#33: Ataturk offers a ride (1919)

In June, 1919, the British decided to withdraw their soldiers, several score in number, from Merzifon but they were kind enough to send Colonel Anderson from Headquarters in Constantinople to inform us of their decision. The message produced consternation in our group. It was felt that such British withdrawal would lead to serious disturbances in our city and region and my associates requested me to make a special trip to Constantinople to secure a reversal of the British military order if possible. A small British detachment had been overpowered by a brigand band on our road to Samsoun and had surrendered a few days before, and Colonel Anderson and the Captain commanding the detachment in Merzifon took 28 Hindoo soldiers as a guard, with a full supply of bandages and weapons, including a machine gun or two, and we set out, with three Near East Relief trucks for transport. Before we reached Cavsa, 18 miles away, our watering place with its famous hot spring, we came to a small stream, the bridge over which was broken down, while the swollen waters were too deep for the trucks to ford. So we left the soldiers and equipment to camp there over night, and I walked with the two British officers into the town. An odd situation for a mere missionary and American College educator in a foreign field!

A Turkish general by the name of Mustapha Kemal Pasha, whose name was little known then but was to become famous afterward, was stopping in Cavsa just then, and we three men called on him that June evening. We understood that he might have been taken by the British in Constantinople and sent to Malta like many others, but he had slipped through their fingers, escaped into the interior, and was trying to start a new movement. The British officers conversed with him in French, and I in Turkish. Turkish military officers had visited and called on me almost daily along the years and I knew them as a class quite intimately. He offered us the use of his automobile for our trip to Samsoun the next day and my companion Britishers accepted his courtesy. Their comments afterward on Mustapha Kemal Pasha, later to become the "Ghazi", the "Conqueror", and Ataturk, on his intended enterprise, and the whole situation in Turkey were exceedingly interesting. That was the only occasion when I met the strong commander, who then hardly seemed to have even one soldier in his service. The facts and the prospects were not realized until long afterwards. However, the next morning at sunrise I saw a band of about twenty horsemen come riding into town at a smart gallop with a well-set-up young officer at their head, and I naturally suspected some Christian village had been raided during the night, though there was no avowed "war" then.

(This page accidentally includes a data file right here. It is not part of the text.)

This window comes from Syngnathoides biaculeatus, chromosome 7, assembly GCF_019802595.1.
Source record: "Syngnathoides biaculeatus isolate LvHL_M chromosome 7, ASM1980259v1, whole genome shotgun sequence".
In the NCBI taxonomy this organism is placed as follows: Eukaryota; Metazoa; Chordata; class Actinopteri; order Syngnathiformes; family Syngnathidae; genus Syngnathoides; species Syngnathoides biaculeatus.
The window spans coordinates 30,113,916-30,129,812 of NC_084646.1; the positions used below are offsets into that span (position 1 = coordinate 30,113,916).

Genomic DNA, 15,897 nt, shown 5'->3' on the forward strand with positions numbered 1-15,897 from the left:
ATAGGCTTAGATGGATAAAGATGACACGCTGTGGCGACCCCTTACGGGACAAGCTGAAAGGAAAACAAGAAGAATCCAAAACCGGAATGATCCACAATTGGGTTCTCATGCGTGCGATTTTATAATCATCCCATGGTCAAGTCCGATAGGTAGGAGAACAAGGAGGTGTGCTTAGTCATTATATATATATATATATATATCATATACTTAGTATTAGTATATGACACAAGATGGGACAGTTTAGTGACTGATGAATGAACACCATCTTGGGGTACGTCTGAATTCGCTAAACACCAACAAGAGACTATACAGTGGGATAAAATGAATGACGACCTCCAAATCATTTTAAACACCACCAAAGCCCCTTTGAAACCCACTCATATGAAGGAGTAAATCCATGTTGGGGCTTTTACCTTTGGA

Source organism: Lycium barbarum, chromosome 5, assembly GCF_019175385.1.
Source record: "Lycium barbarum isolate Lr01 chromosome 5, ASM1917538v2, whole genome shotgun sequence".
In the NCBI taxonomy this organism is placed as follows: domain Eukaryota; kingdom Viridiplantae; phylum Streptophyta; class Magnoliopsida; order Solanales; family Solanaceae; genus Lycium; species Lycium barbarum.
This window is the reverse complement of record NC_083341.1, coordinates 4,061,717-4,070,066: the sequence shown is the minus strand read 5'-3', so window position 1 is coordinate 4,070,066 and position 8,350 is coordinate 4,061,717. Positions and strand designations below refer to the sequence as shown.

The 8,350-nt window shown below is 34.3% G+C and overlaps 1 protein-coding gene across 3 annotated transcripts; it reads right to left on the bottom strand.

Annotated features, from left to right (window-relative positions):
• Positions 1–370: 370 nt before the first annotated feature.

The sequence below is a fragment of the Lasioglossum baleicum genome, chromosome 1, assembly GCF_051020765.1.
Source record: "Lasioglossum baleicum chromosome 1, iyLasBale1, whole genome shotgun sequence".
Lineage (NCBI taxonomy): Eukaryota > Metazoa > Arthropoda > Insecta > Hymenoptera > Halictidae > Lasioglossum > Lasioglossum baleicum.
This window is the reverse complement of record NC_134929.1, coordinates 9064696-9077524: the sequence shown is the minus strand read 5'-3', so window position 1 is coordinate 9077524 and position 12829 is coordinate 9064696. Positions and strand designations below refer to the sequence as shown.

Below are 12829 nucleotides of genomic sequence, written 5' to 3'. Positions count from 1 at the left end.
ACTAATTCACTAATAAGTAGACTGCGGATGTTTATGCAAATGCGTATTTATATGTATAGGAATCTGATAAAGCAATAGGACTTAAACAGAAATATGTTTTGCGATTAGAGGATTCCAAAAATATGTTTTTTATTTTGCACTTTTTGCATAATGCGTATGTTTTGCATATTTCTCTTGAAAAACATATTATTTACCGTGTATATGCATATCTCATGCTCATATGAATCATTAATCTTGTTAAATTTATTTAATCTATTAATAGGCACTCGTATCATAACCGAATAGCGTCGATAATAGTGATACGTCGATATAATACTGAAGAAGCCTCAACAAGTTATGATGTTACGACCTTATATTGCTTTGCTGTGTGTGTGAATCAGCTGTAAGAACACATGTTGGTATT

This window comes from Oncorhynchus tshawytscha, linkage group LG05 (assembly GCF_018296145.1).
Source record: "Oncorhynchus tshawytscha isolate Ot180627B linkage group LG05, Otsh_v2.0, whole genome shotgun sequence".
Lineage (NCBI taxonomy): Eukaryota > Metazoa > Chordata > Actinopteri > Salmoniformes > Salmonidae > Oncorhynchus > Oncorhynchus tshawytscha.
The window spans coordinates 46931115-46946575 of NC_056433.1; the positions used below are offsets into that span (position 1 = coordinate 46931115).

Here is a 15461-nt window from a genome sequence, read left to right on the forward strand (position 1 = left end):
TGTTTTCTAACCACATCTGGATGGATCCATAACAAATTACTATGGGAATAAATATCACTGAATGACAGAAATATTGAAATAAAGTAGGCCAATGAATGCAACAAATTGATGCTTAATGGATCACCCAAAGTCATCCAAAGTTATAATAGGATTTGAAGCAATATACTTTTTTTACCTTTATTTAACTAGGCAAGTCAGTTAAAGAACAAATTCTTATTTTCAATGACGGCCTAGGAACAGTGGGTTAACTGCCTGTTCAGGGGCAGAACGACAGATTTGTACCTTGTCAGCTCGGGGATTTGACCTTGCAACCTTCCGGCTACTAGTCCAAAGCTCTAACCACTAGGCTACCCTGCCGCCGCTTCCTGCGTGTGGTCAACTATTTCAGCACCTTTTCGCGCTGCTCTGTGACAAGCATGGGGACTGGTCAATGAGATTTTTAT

NEXT: Hostile supervision (1920-1921)

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